Traumatic Brain Injury, or TBI, remains one of the most costly and serious types of personal injury. However, many people assume that deadly TBIs occur in things like vehicle accidents or from violence such as a gunshot wound or assault with a blunt object. In reality, slip and fall accidents account for about half of TBI emergency room visits each year and cause a large percentage of long-term disabilities as a result.
TBIs can occur during a slip and fall accident in one of two ways: either from a same-level fall or during a fall from a height. These two types of slip and fall accidents are often segregated when accounting for the manner of injury that causes TBIs, but the results can be surprisingly similar.
While falls from great heights would obviously be more likely to lead to serious head and neck trauma, even a common slip or fall can account for serious brain injury. In many cases, a difference is pointed out between falls from heights and same-level falls. However, “fall from a height” may be a misleading category, as most of these falls occur with a differential of fewer than 10 feet. Combining short-height falls and slip or trip same-level falls gives a much more accurate picture and accounts for the vast majority of traumatic brain injury fall statistics.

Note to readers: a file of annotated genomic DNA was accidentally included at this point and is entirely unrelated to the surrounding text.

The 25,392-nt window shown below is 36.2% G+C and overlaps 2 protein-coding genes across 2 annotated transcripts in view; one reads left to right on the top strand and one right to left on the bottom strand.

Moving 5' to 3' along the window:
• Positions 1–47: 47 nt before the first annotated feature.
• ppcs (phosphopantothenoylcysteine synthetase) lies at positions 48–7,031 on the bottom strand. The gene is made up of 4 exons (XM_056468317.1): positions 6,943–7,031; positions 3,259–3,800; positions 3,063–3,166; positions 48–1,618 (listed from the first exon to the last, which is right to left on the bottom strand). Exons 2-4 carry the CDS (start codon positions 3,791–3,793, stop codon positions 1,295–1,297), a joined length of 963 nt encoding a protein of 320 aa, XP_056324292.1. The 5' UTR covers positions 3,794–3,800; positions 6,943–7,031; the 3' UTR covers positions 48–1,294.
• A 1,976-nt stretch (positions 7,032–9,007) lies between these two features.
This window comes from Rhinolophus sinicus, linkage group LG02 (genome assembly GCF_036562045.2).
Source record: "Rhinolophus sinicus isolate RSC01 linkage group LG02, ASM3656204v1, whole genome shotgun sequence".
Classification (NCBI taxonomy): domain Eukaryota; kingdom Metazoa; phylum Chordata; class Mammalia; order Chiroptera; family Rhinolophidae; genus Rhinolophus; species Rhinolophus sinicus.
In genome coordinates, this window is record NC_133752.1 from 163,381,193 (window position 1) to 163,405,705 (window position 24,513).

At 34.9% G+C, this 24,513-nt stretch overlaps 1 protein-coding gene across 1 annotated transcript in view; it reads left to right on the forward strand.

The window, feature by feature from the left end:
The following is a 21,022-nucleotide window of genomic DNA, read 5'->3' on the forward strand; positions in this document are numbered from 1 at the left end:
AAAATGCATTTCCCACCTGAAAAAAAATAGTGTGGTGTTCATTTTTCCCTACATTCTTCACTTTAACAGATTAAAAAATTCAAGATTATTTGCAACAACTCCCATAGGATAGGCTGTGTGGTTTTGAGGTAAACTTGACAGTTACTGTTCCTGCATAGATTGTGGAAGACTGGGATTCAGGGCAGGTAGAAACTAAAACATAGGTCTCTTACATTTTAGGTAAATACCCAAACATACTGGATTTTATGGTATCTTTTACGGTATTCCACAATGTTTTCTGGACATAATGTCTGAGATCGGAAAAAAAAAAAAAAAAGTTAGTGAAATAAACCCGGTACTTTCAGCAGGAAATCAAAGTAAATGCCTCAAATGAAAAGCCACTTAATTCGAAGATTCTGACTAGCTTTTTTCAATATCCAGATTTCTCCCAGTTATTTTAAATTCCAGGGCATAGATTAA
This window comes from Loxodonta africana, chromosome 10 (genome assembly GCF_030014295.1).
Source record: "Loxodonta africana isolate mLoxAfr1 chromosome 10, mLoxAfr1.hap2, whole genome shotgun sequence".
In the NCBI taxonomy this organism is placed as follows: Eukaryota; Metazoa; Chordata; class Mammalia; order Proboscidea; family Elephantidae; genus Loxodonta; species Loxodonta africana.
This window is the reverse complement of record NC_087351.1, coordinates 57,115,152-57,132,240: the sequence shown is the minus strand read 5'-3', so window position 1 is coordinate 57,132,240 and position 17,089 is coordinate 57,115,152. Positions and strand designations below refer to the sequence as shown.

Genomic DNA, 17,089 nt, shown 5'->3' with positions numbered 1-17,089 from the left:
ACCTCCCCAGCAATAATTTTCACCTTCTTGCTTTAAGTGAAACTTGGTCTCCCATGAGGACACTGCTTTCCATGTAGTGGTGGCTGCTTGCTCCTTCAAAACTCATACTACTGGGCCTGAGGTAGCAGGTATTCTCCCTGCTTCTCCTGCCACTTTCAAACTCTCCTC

The most important steps you can take to prevent slip or trip and fall cases and subsequent traumatic brain injury are fortunately the simplest as well.
At Barber & Associates, we are ready to help you if you have been the victim of a traumatic brain injury or other personal injury accident. Give us a call today to learn more about how we can help you protect your rights and recover compensation for your injuries.
Barber & Associates, LLC has recovered more than 45 Million Dollars in verdicts and settlements for Injured Alaskans.
Auto accidents can happen to anyone at any time, regardless of how defensive someone may be behind the wheel. If you or someone you love has been harmed in such an incident, you have legal rights and options that need to be explored.